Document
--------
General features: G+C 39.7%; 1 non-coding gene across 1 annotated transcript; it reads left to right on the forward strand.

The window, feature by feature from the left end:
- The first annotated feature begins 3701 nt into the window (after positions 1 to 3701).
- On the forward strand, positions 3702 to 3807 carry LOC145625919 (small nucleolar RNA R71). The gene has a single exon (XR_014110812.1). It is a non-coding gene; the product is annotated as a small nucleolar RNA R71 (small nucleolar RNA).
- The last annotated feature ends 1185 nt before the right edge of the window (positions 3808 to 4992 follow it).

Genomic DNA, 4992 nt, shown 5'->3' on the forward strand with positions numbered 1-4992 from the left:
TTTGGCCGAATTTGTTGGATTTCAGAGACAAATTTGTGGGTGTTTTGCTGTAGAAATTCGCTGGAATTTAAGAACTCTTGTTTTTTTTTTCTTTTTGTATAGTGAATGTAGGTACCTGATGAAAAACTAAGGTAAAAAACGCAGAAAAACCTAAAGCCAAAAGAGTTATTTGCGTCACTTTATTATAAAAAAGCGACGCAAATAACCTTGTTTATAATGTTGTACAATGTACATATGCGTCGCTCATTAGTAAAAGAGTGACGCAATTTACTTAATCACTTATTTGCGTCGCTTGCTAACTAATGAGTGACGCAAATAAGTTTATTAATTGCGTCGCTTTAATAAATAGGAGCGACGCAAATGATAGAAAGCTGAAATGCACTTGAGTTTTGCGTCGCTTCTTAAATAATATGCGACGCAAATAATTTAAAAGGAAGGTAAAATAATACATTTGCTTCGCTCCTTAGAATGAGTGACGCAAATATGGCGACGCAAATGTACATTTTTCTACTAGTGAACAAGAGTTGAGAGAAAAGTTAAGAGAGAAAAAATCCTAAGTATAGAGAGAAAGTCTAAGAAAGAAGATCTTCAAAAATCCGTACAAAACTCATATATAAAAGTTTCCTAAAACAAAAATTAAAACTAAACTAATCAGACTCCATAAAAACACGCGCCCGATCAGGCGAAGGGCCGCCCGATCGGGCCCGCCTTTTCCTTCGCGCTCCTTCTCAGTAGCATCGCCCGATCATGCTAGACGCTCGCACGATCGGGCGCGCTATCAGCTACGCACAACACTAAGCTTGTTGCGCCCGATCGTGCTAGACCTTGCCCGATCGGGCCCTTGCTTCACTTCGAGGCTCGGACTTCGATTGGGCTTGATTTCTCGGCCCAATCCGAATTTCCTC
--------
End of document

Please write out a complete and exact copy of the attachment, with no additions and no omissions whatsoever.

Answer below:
General features: G+C 39.7%; 1 non-coding gene across 1 annotated transcript; it reads left to right on the forward strand.

The window, feature by feature from the left end:
- The first annotated feature begins 3701 nt into the window (after positions 1 to 3701).
- On the forward strand, positions 3702 to 3807 carry LOC145625919 (small nucleolar RNA R71). The gene has a single exon (XR_014110812.1). It is a non-coding gene; the product is annotated as a small nucleolar RNA R71 (small nucleolar RNA).
- The last annotated feature ends 1185 nt before the right edge of the window (positions 3808 to 4992 follow it).

Genomic DNA, 4992 nt, shown 5'->3' on the forward strand with positions numbered 1-4992 from the left:
TTTGGCCGAATTTGTTGGATTTCAGAGACAAATTTGTGGGTGTTTTGCTGTAGAAATTCGCTGGAATTTAAGAACTCTTGTTTTTTTTTTCTTTTTGTATAGTGAATGTAGGTACCTGATGAAAAACTAAGGTAAAAAACGCAGAAAAACCTAAAGCCAAAAGAGTTATTTGCGTCACTTTATTATAAAAAAGCGACGCAAATAACCTTGTTTATAATGTTGTACAATGTACATATGCGTCGCTCATTAGTAAAAGAGTGACGCAATTTACTTAATCACTTATTTGCGTCGCTTGCTAACTAATGAGTGACGCAAATAAGTTTATTAATTGCGTCGCTTTAATAAATAGGAGCGACGCAAATGATAGAAAGCTGAAATGCACTTGAGTTTTGCGTCGCTTCTTAAATAATATGCGACGCAAATAATTTAAAAGGAAGGTAAAATAATACATTTGCTTCGCTCCTTAGAATGAGTGACGCAAATATGGCGACGCAAATGTACATTTTTCTACTAGTGAACAAGAGTTGAGAGAAAAGTTAAGAGAGAAAAAATCCTAAGTATAGAGAGAAAGTCTAAGAAAGAAGATCTTCAAAAATCCGTACAAAACTCATATATAAAAGTTTCCTAAAACAAAAATTAAAACTAAACTAATCAGACTCCATAAAAACACGCGCCCGATCAGGCGAAGGGCCGCCCGATCGGGCCCGCCTTTTCCTTCGCGCTCCTTCTCAGTAGCATCGCCCGATCATGCTAGACGCTCGCACGATCGGGCGCGCTATCAGCTACGCACAACACTAAGCTTGTTGCGCCCGATCGTGCTAGACCTTGCCCGATCGGGCCCTTGCTTCACTTCGAGGCTCGGACTTCGATTGGGCTTGATTTCTCGGCCCAATCCGAATTTCCTC